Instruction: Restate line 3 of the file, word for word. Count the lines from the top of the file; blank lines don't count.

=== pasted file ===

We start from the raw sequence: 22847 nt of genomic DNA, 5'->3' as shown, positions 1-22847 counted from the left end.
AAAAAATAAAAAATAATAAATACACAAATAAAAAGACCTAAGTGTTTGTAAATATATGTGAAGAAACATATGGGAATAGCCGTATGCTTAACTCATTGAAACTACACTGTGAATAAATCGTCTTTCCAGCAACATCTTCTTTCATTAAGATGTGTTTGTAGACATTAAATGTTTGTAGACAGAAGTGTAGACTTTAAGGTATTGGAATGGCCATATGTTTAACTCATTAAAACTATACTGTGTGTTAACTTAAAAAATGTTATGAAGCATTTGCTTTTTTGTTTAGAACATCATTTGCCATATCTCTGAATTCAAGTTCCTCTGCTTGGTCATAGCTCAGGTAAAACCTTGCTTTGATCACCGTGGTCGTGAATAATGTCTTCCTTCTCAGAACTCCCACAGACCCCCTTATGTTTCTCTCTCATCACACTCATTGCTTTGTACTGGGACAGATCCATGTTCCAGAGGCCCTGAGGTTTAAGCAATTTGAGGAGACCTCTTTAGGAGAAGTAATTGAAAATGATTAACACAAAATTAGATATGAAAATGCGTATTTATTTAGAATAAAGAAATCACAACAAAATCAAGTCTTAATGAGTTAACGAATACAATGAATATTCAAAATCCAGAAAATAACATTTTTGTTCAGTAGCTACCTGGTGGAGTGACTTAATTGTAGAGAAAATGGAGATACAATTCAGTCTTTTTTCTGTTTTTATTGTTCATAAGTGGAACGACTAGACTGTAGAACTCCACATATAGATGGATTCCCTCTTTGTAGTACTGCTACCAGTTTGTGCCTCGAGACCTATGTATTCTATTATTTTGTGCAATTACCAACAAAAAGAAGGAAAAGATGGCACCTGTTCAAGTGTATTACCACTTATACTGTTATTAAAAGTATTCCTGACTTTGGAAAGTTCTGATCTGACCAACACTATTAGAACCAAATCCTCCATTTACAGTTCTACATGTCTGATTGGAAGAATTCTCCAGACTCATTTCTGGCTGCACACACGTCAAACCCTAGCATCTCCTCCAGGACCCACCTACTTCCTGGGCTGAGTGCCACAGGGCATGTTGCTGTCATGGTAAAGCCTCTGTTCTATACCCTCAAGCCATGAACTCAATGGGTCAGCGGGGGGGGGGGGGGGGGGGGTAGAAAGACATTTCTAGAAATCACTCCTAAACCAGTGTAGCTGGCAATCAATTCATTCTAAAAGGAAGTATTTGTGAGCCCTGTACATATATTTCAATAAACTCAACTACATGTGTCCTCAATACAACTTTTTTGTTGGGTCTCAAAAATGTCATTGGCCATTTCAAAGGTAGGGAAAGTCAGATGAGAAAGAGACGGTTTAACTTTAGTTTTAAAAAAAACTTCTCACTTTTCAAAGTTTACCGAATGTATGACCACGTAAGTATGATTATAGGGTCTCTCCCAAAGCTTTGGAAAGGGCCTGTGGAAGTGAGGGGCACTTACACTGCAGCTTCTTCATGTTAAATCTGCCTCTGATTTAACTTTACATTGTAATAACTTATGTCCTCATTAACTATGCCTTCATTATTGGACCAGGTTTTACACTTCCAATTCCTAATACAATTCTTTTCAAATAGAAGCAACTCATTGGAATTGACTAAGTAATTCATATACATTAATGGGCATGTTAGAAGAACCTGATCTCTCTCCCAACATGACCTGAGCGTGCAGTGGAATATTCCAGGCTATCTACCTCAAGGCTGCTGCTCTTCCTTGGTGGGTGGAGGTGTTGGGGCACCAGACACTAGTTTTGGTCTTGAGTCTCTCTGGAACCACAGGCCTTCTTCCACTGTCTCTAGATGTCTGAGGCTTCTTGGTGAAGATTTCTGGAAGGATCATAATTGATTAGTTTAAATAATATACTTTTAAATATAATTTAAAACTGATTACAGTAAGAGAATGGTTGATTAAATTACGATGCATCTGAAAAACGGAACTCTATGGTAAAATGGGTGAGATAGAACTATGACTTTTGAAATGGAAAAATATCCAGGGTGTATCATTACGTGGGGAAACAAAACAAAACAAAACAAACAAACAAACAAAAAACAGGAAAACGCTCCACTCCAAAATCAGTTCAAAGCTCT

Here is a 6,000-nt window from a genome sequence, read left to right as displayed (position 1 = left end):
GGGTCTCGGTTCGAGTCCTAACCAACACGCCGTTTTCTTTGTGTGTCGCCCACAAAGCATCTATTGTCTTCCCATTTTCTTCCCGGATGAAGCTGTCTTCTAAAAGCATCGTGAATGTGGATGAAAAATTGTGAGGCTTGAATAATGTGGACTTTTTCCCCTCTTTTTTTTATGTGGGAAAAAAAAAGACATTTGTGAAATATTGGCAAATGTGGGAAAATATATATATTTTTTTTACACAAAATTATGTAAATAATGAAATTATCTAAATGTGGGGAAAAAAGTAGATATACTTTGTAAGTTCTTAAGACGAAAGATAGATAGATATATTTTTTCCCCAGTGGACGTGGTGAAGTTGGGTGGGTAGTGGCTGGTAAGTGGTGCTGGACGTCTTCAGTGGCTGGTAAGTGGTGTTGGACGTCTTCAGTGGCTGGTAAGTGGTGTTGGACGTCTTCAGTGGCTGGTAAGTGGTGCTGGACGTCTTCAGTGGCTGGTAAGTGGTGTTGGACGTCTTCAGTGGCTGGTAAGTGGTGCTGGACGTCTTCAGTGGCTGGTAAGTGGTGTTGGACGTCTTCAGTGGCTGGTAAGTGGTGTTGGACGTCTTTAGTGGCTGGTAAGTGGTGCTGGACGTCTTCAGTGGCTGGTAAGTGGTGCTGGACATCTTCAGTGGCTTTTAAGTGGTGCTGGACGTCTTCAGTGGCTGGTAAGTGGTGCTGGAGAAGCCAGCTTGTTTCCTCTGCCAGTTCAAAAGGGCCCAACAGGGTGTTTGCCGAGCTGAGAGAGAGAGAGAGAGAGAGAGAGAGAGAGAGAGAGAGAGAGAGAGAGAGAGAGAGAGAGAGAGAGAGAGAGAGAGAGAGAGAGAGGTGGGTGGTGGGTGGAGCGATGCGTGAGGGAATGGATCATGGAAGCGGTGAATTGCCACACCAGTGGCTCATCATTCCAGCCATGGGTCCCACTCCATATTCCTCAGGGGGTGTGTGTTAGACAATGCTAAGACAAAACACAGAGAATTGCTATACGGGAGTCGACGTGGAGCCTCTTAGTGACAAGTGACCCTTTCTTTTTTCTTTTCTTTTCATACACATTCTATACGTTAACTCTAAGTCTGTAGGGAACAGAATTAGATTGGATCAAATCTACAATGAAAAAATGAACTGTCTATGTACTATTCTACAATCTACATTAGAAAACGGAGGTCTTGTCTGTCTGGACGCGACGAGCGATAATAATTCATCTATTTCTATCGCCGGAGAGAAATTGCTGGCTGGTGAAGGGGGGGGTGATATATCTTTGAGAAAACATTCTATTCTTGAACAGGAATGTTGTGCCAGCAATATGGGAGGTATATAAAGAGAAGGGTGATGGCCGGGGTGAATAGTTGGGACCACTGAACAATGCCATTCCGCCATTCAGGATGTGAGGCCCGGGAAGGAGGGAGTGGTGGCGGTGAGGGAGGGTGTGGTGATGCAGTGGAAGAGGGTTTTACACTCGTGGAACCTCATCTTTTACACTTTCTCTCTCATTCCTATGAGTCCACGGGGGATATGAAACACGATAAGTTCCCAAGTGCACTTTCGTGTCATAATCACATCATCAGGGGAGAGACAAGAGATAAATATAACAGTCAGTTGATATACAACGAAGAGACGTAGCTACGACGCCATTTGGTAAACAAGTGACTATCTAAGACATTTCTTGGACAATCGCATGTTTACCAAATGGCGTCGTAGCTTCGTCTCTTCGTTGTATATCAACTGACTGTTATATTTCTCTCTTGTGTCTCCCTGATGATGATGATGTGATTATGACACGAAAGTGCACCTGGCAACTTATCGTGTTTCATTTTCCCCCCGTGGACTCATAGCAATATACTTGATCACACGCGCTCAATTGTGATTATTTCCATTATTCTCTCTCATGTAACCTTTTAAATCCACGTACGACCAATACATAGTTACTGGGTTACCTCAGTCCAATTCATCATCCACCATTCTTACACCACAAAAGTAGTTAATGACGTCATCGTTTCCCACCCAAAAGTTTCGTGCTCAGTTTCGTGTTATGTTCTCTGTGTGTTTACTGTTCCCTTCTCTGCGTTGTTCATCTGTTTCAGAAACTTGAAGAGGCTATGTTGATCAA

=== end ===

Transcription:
Here is a 6,000-nt window from a genome sequence, read left to right as displayed (position 1 = left end):